Collision detectionHolger Weissböck on April 13, 2010
Collision detection is a substantial part of almost all games. Unfortunately it is also a part where lots of CPU cycles can get lost, resulting in choppy game-play and short battery life. In order to keep calculation costs down, it helps to exit collision detection code as soon as possible. Gradually refining the detection complexity helps doing so. Using Sparrow, we recommend a 3 step approach to collision detection:
Bounding Sphere Check
Start by checking collisions of the bounding spheres of the object. (That’s just another way of saying: check the distance between your objects.) To do that, it helps if your objects have their origin roughly in the center of your objects. Let’s use an example: the 2 objects you want to check are both images of space-ships. You could make a class “Ship”:
The important thing here is that we moved the image into the center of the SPSprite. If you rotate the spaceship now, it rotates about its center - probably, that’s what you would have needed, anyway.
The image shows the red bounding spheres and the center distance of our two spaceships. Now, to check if the two spaceships collide, we just need to check how far they are apart:
That’s the bounding sphere test - easy, isn’t it? In the image, you can see that the bounding spheres are slightly bigger than the spaceships, so the test is not accurate enough yet. If the bounding sphere test resulted in a collision, we can refine the detection and move on to the next, more exact, check.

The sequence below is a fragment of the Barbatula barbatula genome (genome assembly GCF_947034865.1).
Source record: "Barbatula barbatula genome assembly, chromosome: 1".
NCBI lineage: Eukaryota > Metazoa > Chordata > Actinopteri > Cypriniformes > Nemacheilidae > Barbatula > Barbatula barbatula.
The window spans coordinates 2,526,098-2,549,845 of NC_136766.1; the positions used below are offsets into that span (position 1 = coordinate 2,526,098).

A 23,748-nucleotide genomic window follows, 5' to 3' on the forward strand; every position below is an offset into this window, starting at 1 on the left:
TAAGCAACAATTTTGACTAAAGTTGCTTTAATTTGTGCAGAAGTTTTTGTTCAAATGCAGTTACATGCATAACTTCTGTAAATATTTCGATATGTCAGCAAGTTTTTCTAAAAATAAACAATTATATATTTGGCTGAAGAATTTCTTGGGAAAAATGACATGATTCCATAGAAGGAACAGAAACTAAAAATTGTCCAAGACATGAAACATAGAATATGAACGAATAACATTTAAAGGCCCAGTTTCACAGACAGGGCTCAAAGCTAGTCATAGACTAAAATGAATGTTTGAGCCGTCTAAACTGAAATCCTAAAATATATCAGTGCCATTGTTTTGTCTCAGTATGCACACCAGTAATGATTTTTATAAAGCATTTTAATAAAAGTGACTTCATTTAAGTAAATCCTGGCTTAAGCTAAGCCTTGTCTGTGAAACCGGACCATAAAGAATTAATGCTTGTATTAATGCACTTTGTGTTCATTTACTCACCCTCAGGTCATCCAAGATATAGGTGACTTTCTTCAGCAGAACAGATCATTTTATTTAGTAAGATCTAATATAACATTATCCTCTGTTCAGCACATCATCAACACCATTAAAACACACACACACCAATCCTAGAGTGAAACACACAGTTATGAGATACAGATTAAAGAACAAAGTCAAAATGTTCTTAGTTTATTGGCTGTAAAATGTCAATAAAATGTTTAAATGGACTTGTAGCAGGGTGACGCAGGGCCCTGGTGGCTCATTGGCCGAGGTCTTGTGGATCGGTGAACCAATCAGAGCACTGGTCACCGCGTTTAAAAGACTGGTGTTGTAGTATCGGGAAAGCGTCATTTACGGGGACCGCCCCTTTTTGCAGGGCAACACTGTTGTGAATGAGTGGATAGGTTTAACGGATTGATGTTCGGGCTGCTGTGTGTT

Bounding Box Check
For this test, imagine that you draw a rectangle around your object (instead of the circle): a rectangle that is just big enough that all contents of your object fits into it:
Again, we have a look at our spaceships: If both of them are part of the same coordinate system, the bounding box check is super easy:
The bounds-property is supported by all display objects - including Sprites. It calculates a bounding box that contains all its child elements. Sometimes, the objects are not in the same coordinate system (perhaps they are in different sprites). Fortunately, you can get the bounding box in just the coordinate system you need:
Keep in mind, however, that all those bounding boxes are upright rectangles. An SPRectangle object does not have a rotation property! So, if you have a rotated image, the bounding rectangle will grow during the rotation so that the image fits in.
Thus, this method might still be not exact enough - but it will suffice for many purposes. And if it’s not exact enough, you can advance to an even more exact collision detection check.
Custom Point Check
In order to check for different shapes of objects, you can test for collisions of special points of an object (e.g.: in a rectangle: the corners.). The SPRetangle class has the method containsPoint:, for exactly that reason.
Custom point checks make it possible to test for even the most peculiar object shapes. However, this test is also the most CPU intensive one and should be avoided if possible.
In the end it’s all about starting rough, and then getting more exact. Exiting collision detection early keeps you from bothering the CPU with unnecessary tasks. This not only saves a lot of time in every frame, but can also save precious battery life. Happy colliding!